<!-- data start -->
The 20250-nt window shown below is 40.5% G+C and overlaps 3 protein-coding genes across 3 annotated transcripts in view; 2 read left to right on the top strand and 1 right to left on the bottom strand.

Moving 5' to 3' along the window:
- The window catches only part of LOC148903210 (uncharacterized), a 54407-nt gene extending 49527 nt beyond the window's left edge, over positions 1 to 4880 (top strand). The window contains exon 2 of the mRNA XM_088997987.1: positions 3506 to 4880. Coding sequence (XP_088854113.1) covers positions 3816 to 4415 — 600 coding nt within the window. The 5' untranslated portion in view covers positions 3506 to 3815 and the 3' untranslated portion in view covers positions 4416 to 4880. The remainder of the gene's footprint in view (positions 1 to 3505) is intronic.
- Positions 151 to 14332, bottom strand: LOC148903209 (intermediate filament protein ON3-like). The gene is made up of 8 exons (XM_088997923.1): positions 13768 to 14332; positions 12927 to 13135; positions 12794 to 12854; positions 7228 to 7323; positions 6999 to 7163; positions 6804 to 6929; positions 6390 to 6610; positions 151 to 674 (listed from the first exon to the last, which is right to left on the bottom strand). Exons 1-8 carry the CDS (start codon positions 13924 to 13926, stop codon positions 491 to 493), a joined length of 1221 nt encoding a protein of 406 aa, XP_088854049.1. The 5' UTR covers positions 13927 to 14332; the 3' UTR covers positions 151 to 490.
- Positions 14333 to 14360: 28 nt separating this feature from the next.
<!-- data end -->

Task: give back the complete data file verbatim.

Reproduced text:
The 20250-nt window shown below is 40.5% G+C and overlaps 3 protein-coding genes across 3 annotated transcripts in view; 2 read left to right on the top strand and 1 right to left on the bottom strand.

Moving 5' to 3' along the window:
- The window catches only part of LOC148903210 (uncharacterized), a 54407-nt gene extending 49527 nt beyond the window's left edge, over positions 1 to 4880 (top strand). The window contains exon 2 of the mRNA XM_088997987.1: positions 3506 to 4880. Coding sequence (XP_088854113.1) covers positions 3816 to 4415 — 600 coding nt within the window. The 5' untranslated portion in view covers positions 3506 to 3815 and the 3' untranslated portion in view covers positions 4416 to 4880. The remainder of the gene's footprint in view (positions 1 to 3505) is intronic.
- Positions 151 to 14332, bottom strand: LOC148903209 (intermediate filament protein ON3-like). The gene is made up of 8 exons (XM_088997923.1): positions 13768 to 14332; positions 12927 to 13135; positions 12794 to 12854; positions 7228 to 7323; positions 6999 to 7163; positions 6804 to 6929; positions 6390 to 6610; positions 151 to 674 (listed from the first exon to the last, which is right to left on the bottom strand). Exons 1-8 carry the CDS (start codon positions 13924 to 13926, stop codon positions 491 to 493), a joined length of 1221 nt encoding a protein of 406 aa, XP_088854049.1. The 5' UTR covers positions 13927 to 14332; the 3' UTR covers positions 151 to 490.
- Positions 14333 to 14360: 28 nt separating this feature from the next.